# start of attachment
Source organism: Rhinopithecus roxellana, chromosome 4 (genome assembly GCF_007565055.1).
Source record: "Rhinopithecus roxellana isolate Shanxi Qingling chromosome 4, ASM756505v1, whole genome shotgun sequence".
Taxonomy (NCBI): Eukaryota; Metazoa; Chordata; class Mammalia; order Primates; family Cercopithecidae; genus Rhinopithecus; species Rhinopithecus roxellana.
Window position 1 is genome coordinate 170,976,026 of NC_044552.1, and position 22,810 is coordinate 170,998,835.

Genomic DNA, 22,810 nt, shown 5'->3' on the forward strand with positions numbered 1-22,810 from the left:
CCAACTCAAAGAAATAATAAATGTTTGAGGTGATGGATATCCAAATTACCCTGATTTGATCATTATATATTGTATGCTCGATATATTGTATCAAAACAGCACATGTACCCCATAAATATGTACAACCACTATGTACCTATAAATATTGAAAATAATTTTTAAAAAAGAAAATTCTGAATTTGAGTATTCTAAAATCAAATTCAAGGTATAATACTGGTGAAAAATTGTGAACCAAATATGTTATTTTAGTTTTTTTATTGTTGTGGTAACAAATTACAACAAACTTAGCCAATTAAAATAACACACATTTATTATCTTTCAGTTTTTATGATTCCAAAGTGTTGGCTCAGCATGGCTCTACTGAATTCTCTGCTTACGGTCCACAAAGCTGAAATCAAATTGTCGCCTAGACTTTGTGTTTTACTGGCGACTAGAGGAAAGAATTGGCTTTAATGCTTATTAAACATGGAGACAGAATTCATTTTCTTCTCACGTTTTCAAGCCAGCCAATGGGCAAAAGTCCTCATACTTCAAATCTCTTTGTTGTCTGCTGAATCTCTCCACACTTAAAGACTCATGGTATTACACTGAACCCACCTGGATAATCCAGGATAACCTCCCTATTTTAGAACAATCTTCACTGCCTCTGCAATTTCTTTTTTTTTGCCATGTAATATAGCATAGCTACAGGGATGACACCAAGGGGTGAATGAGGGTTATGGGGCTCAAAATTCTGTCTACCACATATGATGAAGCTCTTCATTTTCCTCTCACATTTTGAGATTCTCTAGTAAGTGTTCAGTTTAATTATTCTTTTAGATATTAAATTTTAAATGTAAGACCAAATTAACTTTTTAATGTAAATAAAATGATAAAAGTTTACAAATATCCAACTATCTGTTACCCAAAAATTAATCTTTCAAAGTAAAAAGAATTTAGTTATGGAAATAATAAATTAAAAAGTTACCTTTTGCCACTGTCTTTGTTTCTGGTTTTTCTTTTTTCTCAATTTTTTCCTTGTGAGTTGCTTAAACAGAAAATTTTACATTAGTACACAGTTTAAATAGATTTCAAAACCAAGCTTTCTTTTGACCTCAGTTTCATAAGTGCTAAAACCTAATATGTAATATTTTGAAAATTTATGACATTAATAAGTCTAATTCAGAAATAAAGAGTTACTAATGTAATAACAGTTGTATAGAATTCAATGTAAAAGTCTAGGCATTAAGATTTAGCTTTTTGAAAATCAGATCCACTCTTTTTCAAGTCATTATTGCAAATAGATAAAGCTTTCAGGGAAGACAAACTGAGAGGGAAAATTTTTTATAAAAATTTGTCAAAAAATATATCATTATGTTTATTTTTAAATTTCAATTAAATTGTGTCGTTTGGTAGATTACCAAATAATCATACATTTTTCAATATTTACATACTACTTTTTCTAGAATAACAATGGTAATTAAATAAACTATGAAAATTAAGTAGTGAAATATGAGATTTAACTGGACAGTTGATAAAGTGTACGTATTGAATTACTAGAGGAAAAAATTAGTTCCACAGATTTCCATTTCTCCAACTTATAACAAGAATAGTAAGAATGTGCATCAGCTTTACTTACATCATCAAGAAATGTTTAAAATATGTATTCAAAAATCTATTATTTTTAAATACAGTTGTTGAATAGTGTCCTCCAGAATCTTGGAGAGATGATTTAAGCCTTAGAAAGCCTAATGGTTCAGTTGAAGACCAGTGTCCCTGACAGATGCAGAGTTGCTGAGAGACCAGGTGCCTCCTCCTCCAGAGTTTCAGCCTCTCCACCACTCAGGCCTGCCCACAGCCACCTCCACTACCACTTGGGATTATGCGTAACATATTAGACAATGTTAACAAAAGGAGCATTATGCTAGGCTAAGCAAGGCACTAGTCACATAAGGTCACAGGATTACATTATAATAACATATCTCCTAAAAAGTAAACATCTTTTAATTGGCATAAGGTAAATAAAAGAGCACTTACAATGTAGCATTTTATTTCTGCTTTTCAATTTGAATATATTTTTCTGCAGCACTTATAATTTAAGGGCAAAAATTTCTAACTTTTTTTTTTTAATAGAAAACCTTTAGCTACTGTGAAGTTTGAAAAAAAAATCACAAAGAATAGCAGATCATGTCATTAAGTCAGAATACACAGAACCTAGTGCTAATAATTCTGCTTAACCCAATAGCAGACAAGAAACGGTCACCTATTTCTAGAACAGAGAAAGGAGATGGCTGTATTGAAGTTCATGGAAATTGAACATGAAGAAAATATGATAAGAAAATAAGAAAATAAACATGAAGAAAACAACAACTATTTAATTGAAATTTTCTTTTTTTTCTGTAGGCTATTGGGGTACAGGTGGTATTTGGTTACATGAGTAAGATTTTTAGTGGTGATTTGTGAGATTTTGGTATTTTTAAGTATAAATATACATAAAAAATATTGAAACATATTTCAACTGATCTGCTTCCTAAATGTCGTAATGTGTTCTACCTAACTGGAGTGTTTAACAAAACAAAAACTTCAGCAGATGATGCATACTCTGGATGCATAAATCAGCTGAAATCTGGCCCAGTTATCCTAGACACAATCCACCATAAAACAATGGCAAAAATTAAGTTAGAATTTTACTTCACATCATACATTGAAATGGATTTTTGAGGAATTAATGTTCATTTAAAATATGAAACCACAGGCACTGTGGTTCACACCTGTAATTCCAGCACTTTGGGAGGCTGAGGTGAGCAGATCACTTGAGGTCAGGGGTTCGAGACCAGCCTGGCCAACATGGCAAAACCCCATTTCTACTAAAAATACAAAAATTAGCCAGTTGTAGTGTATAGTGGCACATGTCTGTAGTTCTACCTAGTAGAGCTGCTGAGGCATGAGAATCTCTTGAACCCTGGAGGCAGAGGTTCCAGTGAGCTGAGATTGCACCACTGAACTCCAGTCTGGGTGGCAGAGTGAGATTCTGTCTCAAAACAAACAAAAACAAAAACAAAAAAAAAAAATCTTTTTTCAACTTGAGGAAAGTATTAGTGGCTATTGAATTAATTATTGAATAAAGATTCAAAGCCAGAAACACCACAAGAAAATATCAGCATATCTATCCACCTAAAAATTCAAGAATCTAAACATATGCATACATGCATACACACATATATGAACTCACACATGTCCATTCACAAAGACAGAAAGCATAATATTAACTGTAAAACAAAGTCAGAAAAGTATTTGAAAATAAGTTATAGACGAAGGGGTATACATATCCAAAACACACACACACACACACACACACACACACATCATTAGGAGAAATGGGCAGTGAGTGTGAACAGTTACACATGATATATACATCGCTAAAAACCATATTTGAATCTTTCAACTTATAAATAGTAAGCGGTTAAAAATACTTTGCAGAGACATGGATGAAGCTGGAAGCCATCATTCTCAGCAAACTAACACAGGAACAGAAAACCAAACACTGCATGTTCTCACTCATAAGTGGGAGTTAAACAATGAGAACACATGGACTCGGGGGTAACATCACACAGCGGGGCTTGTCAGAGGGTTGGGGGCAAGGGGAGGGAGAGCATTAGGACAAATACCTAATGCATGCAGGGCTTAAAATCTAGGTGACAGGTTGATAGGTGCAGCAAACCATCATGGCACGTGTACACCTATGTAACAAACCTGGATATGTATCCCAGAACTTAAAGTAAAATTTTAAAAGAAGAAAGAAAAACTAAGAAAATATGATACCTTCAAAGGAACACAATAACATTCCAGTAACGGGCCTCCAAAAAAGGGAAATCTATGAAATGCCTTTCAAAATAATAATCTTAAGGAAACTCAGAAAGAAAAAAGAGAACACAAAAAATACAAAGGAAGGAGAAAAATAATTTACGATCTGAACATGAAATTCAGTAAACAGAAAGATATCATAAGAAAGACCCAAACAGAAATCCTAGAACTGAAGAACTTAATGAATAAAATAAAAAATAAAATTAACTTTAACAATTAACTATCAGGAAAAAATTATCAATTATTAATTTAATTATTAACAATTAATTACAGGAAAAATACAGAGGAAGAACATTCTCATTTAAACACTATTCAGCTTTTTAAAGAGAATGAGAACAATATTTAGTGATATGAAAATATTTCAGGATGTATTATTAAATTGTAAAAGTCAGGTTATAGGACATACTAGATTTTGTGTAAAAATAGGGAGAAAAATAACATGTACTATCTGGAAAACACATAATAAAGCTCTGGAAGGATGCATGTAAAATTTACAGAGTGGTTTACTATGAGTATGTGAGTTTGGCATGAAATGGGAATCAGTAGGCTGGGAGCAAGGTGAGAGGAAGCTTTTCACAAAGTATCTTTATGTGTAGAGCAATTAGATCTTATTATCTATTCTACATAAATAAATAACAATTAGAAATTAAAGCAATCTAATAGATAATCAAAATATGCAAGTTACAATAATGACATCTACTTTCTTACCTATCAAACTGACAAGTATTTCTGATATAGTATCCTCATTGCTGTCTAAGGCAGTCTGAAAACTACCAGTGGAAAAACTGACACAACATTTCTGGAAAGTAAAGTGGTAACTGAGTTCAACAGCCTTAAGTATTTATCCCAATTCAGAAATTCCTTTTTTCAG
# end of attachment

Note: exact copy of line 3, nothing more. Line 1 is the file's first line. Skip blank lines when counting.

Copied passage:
Taxonomy (NCBI): Eukaryota; Metazoa; Chordata; class Mammalia; order Primates; family Cercopithecidae; genus Rhinopithecus; species Rhinopithecus roxellana.